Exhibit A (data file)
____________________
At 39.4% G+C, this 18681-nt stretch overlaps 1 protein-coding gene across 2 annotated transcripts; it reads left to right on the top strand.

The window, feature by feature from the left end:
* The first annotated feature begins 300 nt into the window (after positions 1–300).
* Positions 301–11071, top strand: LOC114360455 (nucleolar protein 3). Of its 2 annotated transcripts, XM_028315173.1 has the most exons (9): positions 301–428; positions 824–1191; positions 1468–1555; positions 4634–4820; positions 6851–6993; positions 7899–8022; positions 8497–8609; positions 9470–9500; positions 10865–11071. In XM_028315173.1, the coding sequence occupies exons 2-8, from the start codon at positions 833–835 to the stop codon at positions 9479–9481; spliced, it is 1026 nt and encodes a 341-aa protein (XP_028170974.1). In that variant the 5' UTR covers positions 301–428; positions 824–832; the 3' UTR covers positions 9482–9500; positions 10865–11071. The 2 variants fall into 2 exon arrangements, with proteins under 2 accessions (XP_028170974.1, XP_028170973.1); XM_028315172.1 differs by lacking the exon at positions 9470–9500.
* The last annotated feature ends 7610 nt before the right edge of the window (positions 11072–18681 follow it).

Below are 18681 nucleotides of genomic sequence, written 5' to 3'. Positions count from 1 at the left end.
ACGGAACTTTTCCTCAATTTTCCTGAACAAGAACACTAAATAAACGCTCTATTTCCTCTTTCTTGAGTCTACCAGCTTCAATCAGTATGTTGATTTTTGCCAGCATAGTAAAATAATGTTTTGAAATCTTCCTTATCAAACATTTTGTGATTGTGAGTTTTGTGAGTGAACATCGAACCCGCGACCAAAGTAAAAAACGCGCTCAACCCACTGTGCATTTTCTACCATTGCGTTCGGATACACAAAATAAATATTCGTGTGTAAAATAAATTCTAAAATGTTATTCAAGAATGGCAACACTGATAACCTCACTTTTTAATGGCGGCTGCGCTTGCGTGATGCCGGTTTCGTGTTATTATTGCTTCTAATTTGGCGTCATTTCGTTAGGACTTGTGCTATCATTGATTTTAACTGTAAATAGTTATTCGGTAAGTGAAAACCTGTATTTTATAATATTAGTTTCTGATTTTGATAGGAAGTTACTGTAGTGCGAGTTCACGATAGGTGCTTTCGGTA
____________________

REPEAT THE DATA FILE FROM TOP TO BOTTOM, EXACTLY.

At 39.4% G+C, this 18681-nt stretch overlaps 1 protein-coding gene across 2 annotated transcripts; it reads left to right on the top strand.

The window, feature by feature from the left end:
* The first annotated feature begins 300 nt into the window (after positions 1–300).
* Positions 301–11071, top strand: LOC114360455 (nucleolar protein 3). Of its 2 annotated transcripts, XM_028315173.1 has the most exons (9): positions 301–428; positions 824–1191; positions 1468–1555; positions 4634–4820; positions 6851–6993; positions 7899–8022; positions 8497–8609; positions 9470–9500; positions 10865–11071. In XM_028315173.1, the coding sequence occupies exons 2-8, from the start codon at positions 833–835 to the stop codon at positions 9479–9481; spliced, it is 1026 nt and encodes a 341-aa protein (XP_028170974.1). In that variant the 5' UTR covers positions 301–428; positions 824–832; the 3' UTR covers positions 9482–9500; positions 10865–11071. The 2 variants fall into 2 exon arrangements, with proteins under 2 accessions (XP_028170974.1, XP_028170973.1); XM_028315172.1 differs by lacking the exon at positions 9470–9500.
* The last annotated feature ends 7610 nt before the right edge of the window (positions 11072–18681 follow it).

Below are 18681 nucleotides of genomic sequence, written 5' to 3'. Positions count from 1 at the left end.
ACGGAACTTTTCCTCAATTTTCCTGAACAAGAACACTAAATAAACGCTCTATTTCCTCTTTCTTGAGTCTACCAGCTTCAATCAGTATGTTGATTTTTGCCAGCATAGTAAAATAATGTTTTGAAATCTTCCTTATCAAACATTTTGTGATTGTGAGTTTTGTGAGTGAACATCGAACCCGCGACCAAAGTAAAAAACGCGCTCAACCCACTGTGCATTTTCTACCATTGCGTTCGGATACACAAAATAAATATTCGTGTGTAAAATAAATTCTAAAATGTTATTCAAGAATGGCAACACTGATAACCTCACTTTTTAATGGCGGCTGCGCTTGCGTGATGCCGGTTTCGTGTTATTATTGCTTCTAATTTGGCGTCATTTCGTTAGGACTTGTGCTATCATTGATTTTAACTGTAAATAGTTATTCGGTAAGTGAAAACCTGTATTTTATAATATTAGTTTCTGATTTTGATAGGAAGTTACTGTAGTGCGAGTTCACGATAGGTGCTTTCGGTA